But as of July, only 36 people have signed on the dotted line for a Green Deal package so far. Meanwhile, the government estimates the ECO will lift 250,000 households out of fuel poverty over the next 10 years. That’s 50,000 fewer than fell into fuel poverty last winter alone. What’s more, up to 60% of the ECO funding available could end up going to households who can already afford to pay, rather than those most in need. That’s why Labour has said that support should go to people in fuel poverty before those who can afford to do it themselves.

The government needs to get its priorities right. The most recent statistics show the UK suffered 24,000 excess winter deaths in 2011/12. According to the World Health Organisation, as many as 30% of winter deaths in Europe may be caused by people living in homes that are too cold. Fuel poverty isn’t something that can be ignored.

As summer slowly gives way to autumn and warnings of more energy price hikes this winter, it’s clearer than ever that Britain needs a One Nation Labour government. We need real reform of the energy market and action to help those who will struggle to keep warm this winter.

That will only be possible if we break the dominance of the energy giants. Only a tough new regulator with the power to force energy companies to pass on savings to consumers will protect the public from being ripped off. David Cameron has had over three years to get consumers the fair deal they deserve. It’s time he decided whose side he is on.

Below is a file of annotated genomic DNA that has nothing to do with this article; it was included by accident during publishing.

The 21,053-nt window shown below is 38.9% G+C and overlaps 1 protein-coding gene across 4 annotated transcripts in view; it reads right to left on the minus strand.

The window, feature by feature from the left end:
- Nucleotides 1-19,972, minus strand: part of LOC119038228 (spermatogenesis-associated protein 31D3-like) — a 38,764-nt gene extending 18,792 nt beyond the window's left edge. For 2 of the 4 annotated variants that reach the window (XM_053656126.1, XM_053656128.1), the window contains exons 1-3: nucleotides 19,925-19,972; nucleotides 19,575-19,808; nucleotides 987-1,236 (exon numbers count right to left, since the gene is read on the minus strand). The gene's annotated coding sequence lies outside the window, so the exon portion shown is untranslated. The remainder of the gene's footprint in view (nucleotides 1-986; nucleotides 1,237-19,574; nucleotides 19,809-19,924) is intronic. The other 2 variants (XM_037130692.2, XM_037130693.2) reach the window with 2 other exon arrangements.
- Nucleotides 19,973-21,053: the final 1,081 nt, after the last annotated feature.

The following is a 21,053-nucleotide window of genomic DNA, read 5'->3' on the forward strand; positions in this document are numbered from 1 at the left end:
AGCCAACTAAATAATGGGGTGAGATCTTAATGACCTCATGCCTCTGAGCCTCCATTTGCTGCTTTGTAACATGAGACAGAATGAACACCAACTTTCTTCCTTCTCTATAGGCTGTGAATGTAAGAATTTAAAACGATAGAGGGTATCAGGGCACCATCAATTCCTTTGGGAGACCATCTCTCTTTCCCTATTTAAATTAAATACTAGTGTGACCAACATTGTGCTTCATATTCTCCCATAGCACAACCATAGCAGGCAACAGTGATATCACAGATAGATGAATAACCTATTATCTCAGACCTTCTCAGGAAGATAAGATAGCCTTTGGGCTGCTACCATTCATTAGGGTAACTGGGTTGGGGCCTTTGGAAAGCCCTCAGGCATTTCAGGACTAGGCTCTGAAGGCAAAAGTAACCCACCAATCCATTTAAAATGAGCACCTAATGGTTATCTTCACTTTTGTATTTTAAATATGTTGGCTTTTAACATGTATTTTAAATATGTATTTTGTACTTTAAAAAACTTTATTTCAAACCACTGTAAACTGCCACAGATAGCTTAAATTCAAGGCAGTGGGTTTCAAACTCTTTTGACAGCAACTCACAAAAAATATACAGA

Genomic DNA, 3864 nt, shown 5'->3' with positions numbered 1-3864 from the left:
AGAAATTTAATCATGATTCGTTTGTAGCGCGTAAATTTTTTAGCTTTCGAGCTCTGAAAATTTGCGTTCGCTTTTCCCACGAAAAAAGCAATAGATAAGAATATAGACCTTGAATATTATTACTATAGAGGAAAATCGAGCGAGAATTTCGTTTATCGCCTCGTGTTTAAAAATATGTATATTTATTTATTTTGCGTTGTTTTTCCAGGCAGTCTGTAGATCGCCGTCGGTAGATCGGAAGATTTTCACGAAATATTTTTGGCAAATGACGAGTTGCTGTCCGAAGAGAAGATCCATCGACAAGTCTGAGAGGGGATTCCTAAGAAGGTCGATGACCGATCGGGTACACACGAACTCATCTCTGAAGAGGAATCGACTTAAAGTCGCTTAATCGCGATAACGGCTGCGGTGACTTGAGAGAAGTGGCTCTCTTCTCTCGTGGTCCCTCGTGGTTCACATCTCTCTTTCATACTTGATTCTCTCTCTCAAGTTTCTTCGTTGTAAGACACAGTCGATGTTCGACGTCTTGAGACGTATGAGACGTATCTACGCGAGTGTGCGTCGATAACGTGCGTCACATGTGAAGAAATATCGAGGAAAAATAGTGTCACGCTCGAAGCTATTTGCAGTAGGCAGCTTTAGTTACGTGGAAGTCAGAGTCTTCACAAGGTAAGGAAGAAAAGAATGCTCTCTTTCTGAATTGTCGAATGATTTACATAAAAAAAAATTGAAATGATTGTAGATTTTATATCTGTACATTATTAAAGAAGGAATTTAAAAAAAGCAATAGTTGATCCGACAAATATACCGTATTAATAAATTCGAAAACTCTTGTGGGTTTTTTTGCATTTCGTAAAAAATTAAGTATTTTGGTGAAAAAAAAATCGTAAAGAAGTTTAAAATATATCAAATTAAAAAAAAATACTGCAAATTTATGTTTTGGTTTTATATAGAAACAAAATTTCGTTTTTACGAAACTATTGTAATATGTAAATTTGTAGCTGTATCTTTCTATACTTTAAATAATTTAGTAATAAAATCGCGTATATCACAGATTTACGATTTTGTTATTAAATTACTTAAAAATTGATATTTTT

David Cameron speaks at the Clean Energy Ministerial Conference alongside his Energy Secretary Ed Davey on April 26, 2012 in London. Photograph: Getty Images.

Luciana Berger is the Labour and Co-operative MP for Liverpool Wavertree and Shadow Minister for Energy & Climate Change.

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An unmatched font of knowledge

Edinburgh’s global reputation as a knowledge economy is rooted in the performance and international outlook of its four universities.

As sociologist-turned US Senator Daniel Patrick Moynihan recognised when asked how to create a world-class city, a strong academic offering is pivotal to any forward-looking, ambitious city. “Build a university,” he said, “and wait 200 years.” He recognised the long-term return such an investment can deliver; how a renowned academic institution can help attract the world. However, in today’s increasingly globalised higher education sector, world-class universities no longer rely on the world coming to come to them – their outlook is increasingly international.

Boasting four world-class universities, Edinburgh not only attracts and retains students from around the world, but also increasingly exports its own distinctively Scottish brand of academic excellence. In fact, 53.9% of the city’s working age population is educated to degree level.

In the most recent QS World University Rankings, the University of Edinburgh was named as the 21st best university in the world, reflecting its reputation for research and teaching. It’s a fact reflected in the latest UK Research Exercise Framework (REF), conducted in 2014, which judged 96% of its academic departments to be producing world-leading research.